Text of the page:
Itinerant traders of the poorer kinds abounded in the Alley, and their "shallows" and baskets were at certain hours of the day to be seen piled in front of their dwellings, while at all times there exhaled from numbers of the houses an odour of stale - not to say stinking - fish, which, taken in conjunction with the knowledge of the sort of places in which the humble traders of the Alley must keep their "stock," was highly calculated to create a disrelish for such tea and breakfast relishes as [-135-] shrimps, winkles, herrings, and haddocks. Speaking of the shallows and baskets only being visible at certain hours reminds me that the appearance of the Alley would, to any one glancing down it, have been somewhat different - and characteristically so - at various periods of the day. As early as three o'clock in the morning lights would be seen flitting about in some of the houses, indicating to the initiated that the buyers of the Alley were making ready to tramp up to Billingsgate, Covent Garden, and other central markets. A little later - especially in the summer months-the more industrious and more robust of the seamstress division of the Alley - the shirt-makers, button-holers, and "hands" of the slop-shop "sweaters" - would be seen at their windows, commencing their weary and ill-paid labours. From half-past five to six the few regularly employed labourers living in the place would be going off to their work. About seven there commenced a scene of bustle. At that hour the buyers returned with their small stocks; and then it was a case of all hands to the pump to prepare the stocks for retailing - to tie the watercresses into halfpenny bundles, sort herrings and haddocks into sizes, and so forth. With the hawkers of relishes set out also the hawkers of hearthstones, and a band of the girls technically known as " steppers," from their seeking work at step-cleaning. The other itinerants of the Alley - a couple of chair-caners; a tinker-and-grinder; a gentleman who made day hideous by going about the streets playing on a cracked cornet; an eccentric individual, [-136-]  known as "Look-at-the-Quality," who sold the mats that his wife and children made; and a collector of old hats and umbrellas - these would not start on their rounds till later. Between nine and ten the children begin to turn out for their day's play in the gutter, and a little later the relish hawkers begin to return; and, having breakfasted, the younger ones of the juvenile portion of them join the gutter brigade, while the elder ones go for a rake long shore until it is time to prepare for the afternoon round. From eleven till noon there is generally a sort of lull, and it is mostly about this time that the few outsiders, whom business takes into the Alley, are to be seen in it. The parish doctor and the relieving officer are often visiting there, and the sight of the workhouse, fever, small-pox, and general cabs are familiar in it; and still more familiar is the sight of the parish hearse. Brave Christian-minded volunteer visitors also make their way into the Alley on missions of love and mercy; but the outsiders most frequently seen in it - alas that it should be so! - are the potmen from the corner "publics," already spoken of. Each morning they collected a string of pots from it; for, amidst all its poverty, as there generally is amid all such poverty, there was drinking. On each Friday morning a special scene was to be witnessed in the Alley. Numbers of its widows, both grass and full, were to be seen trooping out with cloths under their arms, and looking comparatively jocund - as well they might, for they were among those who received out-door parochial relief and they were now on their way to receive [-137-] their weekly allowance of money and bread. For this day at least they and their children were sure of "a good rough fill;" and the children as well as the parents knew it, as they showed by the eager manner in which they ran to meet their mothers when they returned laden with the loaves.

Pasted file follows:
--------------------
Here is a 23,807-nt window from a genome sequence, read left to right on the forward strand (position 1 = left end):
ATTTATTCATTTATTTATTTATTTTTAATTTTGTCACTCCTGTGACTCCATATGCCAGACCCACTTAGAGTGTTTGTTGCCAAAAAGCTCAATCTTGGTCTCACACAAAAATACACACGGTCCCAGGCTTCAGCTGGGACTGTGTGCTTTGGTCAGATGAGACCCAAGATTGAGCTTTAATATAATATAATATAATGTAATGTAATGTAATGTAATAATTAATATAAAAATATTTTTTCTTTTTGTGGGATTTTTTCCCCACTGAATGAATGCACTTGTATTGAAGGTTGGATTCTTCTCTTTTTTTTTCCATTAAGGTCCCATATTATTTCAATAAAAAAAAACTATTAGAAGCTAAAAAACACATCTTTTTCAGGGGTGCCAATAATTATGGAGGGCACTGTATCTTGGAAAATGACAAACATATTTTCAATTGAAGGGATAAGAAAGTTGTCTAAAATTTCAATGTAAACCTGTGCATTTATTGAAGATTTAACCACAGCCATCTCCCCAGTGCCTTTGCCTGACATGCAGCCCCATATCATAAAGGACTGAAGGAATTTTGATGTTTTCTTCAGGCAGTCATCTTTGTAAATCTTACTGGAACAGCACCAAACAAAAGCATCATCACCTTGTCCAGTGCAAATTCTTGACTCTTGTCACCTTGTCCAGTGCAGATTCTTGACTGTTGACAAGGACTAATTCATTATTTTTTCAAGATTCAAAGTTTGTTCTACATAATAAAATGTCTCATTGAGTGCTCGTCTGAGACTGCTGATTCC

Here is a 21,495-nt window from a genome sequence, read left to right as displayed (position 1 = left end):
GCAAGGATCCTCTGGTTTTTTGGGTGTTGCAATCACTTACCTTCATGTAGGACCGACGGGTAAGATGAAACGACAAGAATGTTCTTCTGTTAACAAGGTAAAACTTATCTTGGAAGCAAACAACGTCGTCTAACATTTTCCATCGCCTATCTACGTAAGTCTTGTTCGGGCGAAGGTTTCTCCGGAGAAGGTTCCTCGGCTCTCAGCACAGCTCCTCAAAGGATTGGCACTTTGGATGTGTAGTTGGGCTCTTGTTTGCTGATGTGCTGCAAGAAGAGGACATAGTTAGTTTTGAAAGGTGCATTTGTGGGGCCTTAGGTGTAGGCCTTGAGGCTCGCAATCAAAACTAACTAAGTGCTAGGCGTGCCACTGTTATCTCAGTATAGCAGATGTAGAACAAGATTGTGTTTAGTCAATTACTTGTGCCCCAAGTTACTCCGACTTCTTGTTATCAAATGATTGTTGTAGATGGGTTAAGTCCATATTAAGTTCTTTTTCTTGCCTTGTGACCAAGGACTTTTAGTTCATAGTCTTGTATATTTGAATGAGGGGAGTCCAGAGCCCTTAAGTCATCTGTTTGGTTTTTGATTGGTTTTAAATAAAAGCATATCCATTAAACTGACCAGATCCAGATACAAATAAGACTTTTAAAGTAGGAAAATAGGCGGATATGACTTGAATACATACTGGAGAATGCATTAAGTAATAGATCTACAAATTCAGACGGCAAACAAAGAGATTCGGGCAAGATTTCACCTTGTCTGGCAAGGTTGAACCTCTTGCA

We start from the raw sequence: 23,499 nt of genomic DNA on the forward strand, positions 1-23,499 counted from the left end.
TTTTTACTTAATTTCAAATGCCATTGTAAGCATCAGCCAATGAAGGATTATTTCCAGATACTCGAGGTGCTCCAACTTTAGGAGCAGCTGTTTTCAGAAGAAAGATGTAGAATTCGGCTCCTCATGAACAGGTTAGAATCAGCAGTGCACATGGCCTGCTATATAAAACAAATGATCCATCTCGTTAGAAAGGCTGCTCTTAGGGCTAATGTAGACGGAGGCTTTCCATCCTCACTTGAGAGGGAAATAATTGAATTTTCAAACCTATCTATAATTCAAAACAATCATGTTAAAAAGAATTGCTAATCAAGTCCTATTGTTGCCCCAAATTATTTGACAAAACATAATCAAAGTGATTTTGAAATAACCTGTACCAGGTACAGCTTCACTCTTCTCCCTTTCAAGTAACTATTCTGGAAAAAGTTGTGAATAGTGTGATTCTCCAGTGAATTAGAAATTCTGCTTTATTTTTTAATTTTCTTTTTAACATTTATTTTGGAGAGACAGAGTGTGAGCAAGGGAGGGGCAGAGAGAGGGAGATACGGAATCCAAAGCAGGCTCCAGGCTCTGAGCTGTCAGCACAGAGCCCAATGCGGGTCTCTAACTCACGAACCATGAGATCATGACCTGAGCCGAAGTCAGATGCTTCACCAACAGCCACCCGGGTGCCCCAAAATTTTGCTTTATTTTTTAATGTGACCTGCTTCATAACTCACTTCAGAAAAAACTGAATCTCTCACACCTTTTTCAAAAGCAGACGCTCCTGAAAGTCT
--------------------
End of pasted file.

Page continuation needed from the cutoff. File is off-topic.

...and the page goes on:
Such, so far as I have been able to describe it, was the outward appearance of Grass-Widows' Alley, the poorest spot, as I have said, in all my poor district, and one or more such is to be found in most of the poor districts of our great cities. Cheerless and wretched, however, as was Grass-Widows' Alley in its material aspect, it was of course in the home and inner life of its inhabitants that the sorrowfullest aspect of it lay - in their hand-to-mouth life, their desperate heart-breaking struggles to keep body and soul together. Ah me! when I think of these things, what mournful memories the name of the Alley conjures up! What remembrances of children young in years but old in suffering - of gaunt, hunger-pinched faces, of women with "only the ghosts of garments on," who do not sing, but live, the Song of the Shirt, labouring from weary chime to chime for a crust of bread, and rags.